Artist Jennifer Chan is masterful at remixing images and video clips from pop culture, overlaying text with a ’90s special-effects aesthetic and often setting the carefully coordinated pieces to catchy pop songs. And so, when I first watched her video “P.A.U.L.” (2013), I thought she had re-cut clips from anime episodes to turn them into a gay love story, as a critique of dominant cultural narratives.
But the truth is even more fascinating: she actually pulled her clips from two episodes of Yaoi, or “boys love,” anime, which she describes as “a genre of gay anime that’s predominantly female-authored and female-oriented in interests.” She does so with incredible timing and rhythm, reworking the episodes into an explosive, high-stakes, four-minute love story — complete with flan, sexual innuendo, pictures of bears, a techno version of “My Heart Will Go On,” and so many feelings.
“P.A.U.L.” is an unabashed accumulation of clichés, walking a fine line between earnest and knowing. It lets you both see yourself and get totally lost in a genre that’s also riddled with contradictions: a branch of pop culture but a subcategory, about “boys love” but largely written by women. It’s these dissonances and distances that Chan is so good at exposing, so entertainingly.
The 15th edition of the international art exhibition is a gathering of potentialities, a careful alignment of militant particles, and an assembly of thousands of diverse voices.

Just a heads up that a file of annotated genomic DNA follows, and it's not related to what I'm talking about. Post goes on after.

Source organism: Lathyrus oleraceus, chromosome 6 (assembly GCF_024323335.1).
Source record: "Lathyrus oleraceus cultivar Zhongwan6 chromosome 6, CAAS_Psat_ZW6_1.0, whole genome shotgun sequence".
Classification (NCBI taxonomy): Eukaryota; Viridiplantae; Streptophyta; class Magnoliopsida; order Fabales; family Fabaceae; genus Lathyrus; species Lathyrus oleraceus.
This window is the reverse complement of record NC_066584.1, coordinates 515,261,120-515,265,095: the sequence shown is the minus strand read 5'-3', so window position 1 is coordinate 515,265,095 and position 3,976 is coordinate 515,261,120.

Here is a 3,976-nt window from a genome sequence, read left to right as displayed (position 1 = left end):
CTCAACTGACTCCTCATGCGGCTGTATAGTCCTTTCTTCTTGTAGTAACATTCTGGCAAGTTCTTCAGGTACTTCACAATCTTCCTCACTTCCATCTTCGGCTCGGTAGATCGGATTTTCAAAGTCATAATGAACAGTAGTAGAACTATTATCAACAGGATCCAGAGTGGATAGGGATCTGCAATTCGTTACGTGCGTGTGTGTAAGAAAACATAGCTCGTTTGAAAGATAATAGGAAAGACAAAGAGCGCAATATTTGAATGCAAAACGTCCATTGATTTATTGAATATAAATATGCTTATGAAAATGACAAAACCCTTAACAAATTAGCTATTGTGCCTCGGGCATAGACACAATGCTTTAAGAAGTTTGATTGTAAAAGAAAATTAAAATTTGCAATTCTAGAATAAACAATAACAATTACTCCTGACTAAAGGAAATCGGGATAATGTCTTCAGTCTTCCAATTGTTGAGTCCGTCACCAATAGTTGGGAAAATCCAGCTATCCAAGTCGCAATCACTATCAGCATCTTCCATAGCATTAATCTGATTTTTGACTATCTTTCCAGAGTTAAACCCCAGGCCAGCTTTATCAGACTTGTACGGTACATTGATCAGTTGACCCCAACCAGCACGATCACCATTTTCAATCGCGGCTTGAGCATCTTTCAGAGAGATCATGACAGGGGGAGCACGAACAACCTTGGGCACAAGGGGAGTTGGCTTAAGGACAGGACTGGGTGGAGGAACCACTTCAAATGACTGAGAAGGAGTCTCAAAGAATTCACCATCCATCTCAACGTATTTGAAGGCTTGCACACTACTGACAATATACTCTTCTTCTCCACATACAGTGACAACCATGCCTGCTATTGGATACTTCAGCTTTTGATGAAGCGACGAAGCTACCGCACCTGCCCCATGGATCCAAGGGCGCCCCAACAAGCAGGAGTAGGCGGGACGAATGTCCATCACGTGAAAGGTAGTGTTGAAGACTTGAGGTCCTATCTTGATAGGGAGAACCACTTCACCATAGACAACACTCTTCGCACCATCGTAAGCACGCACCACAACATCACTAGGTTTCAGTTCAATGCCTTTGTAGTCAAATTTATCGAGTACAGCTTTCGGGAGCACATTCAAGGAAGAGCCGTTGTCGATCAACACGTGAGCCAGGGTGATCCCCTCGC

Ignored and undistributed upon its debut in 1982, in the decades since, the film Losing Ground has slowly gained the recognition it deserves.
Convened by Erika Sprey, Lamin Fofana, Sky Hopinka, Emmy Catedral, and Manuela Moscoso, the public program unfolds this summer at CARA in New York City.
Queer Spaces: An Atlas of LGBTQ+ Places and Stories records how generations of queer communities have persisted and created familial oases around the world.
The uncanny painting by artist Jamie Coreth has prompted speculations of a Dorian Gray-style bargain and drawn comparisons to Madame Tussauds’s wax figures.
The Bay Area art book fair is back this July with free programming at three different on-site venues, new exhibitors, and fundraising editions from renowned artists.
“This contract is a structural breakthrough for museum workers who have been underpaid as a group for years,” said staffer Martina Tanga.
Retrospectives of Chicana artist Amalia Mesa-Bains and Mohawk artist Shelley Niro are among the projects supported by the foundation.
Shows at the Hudson Valley’s Hessel Museum of Art feature artists Dara Birnbaum and Martine Syms, as well as new scholarship on Black melancholia as an artistic and critical practice.
Daniel Weiss, who joined the museum in 2015, led the institution through the turmoil of the pandemic and oversaw milestones like the implementation of paid internships.
Two men were arrested after using a sledgehammer to break a glass display case at the art fair. Police are searching for two more suspects.
The Project of Independence at MoMA probes the limits of modernist construction in South Asia.